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strategic assumption surfacing and testing

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There's a systems approach called SAST (Strategic Assumption Surfacing and Testing), in which you would typically do the following with a collection of people after separating them into groups:

Each group defends a position on whatever the issue of relevance happens to be, such that the groups cover a good range of perspectives; for each group, if possible, there's another group defending an opposing view.

Then each group is asked what assumptions they are making about various stakeholders in order for their position to be correct. These assumptions are then rated on certainty and importance: It's the assumptions of high uncertainty and high importance that are crucial.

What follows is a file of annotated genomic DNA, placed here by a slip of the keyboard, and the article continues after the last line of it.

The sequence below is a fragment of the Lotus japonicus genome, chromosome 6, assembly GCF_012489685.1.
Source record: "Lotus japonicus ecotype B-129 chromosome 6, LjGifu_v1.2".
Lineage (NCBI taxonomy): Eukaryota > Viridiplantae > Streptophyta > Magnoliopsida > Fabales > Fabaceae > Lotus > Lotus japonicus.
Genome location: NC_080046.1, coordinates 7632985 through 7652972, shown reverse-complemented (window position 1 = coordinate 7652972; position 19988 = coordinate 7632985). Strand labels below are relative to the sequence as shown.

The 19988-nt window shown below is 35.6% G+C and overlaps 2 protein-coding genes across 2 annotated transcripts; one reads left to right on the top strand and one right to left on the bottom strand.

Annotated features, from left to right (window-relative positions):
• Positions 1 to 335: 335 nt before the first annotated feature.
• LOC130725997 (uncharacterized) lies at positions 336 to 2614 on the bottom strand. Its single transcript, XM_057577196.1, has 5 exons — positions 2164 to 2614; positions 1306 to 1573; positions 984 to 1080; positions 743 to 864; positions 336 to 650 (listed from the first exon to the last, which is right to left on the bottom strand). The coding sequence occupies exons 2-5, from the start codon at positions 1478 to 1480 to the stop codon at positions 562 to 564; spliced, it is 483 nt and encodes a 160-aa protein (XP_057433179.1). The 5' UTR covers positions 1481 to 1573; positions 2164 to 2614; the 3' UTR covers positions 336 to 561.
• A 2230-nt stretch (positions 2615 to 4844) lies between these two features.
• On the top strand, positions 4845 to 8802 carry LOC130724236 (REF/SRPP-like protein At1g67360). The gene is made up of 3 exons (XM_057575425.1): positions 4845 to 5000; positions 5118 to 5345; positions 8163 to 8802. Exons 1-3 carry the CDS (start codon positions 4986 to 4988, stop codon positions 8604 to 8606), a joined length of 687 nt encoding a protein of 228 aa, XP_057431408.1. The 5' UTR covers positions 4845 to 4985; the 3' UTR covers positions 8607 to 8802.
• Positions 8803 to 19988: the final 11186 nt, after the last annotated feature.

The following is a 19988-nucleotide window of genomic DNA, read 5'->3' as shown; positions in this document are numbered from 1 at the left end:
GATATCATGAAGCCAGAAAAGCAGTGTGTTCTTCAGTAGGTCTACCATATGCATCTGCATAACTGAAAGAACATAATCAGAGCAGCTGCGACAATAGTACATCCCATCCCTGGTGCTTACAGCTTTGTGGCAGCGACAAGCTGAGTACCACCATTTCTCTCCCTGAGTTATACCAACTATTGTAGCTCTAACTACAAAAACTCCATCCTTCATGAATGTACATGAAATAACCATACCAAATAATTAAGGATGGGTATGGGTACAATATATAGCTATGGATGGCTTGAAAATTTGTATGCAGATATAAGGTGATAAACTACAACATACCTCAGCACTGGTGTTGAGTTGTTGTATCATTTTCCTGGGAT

After each group has presented and has its position criticized by the other groups, a synthesis is attempted that factors in the strong points of each group's original position; if a synthesis cannot be reached, at least the key uncertainties have been identified.

Even though the above is typically done with groups of people, I've found it useful to role play these groups' positions with clients and lead them through the process described above for issues of importance to them, i.e., to simulate a SAST workshop. I add my thoughts to theirs and record the results of each step digitally using words and graphs.

This approach works well because it leads us to consider unusual ideas more seriously than we otherwise would have and hence to learn from those perspectives.

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